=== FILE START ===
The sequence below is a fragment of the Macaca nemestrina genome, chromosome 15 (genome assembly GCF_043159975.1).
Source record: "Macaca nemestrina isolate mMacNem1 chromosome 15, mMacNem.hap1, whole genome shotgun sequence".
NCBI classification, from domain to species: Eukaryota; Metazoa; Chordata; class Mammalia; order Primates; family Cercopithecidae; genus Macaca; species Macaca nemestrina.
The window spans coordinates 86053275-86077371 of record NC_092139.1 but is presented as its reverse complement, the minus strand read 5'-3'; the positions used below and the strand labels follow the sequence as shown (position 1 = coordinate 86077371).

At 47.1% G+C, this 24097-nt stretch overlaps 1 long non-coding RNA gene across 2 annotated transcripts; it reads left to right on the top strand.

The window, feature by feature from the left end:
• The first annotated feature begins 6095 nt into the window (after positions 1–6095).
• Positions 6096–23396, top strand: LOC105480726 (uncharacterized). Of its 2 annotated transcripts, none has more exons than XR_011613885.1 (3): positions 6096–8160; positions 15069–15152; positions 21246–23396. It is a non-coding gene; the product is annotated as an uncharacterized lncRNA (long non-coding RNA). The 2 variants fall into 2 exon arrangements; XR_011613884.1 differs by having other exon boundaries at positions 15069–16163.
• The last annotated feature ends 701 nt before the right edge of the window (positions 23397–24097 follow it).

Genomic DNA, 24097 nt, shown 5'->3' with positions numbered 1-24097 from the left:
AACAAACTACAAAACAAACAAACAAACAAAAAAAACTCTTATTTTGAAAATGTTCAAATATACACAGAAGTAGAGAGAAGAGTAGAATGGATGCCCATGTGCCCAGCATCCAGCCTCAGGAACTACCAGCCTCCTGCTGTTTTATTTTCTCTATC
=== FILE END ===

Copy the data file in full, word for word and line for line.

The sequence below is a fragment of the Macaca nemestrina genome, chromosome 15 (genome assembly GCF_043159975.1).
Source record: "Macaca nemestrina isolate mMacNem1 chromosome 15, mMacNem.hap1, whole genome shotgun sequence".
NCBI classification, from domain to species: Eukaryota; Metazoa; Chordata; class Mammalia; order Primates; family Cercopithecidae; genus Macaca; species Macaca nemestrina.
The window spans coordinates 86053275-86077371 of record NC_092139.1 but is presented as its reverse complement, the minus strand read 5'-3'; the positions used below and the strand labels follow the sequence as shown (position 1 = coordinate 86077371).

At 47.1% G+C, this 24097-nt stretch overlaps 1 long non-coding RNA gene across 2 annotated transcripts; it reads left to right on the top strand.

The window, feature by feature from the left end:
• The first annotated feature begins 6095 nt into the window (after positions 1–6095).
• Positions 6096–23396, top strand: LOC105480726 (uncharacterized). Of its 2 annotated transcripts, none has more exons than XR_011613885.1 (3): positions 6096–8160; positions 15069–15152; positions 21246–23396. It is a non-coding gene; the product is annotated as an uncharacterized lncRNA (long non-coding RNA). The 2 variants fall into 2 exon arrangements; XR_011613884.1 differs by having other exon boundaries at positions 15069–16163.
• The last annotated feature ends 701 nt before the right edge of the window (positions 23397–24097 follow it).

Genomic DNA, 24097 nt, shown 5'->3' with positions numbered 1-24097 from the left:
AACAAACTACAAAACAAACAAACAAACAAAAAAAACTCTTATTTTGAAAATGTTCAAATATACACAGAAGTAGAGAGAAGAGTAGAATGGATGCCCATGTGCCCAGCATCCAGCCTCAGGAACTACCAGCCTCCTGCTGTTTTATTTTCTCTATC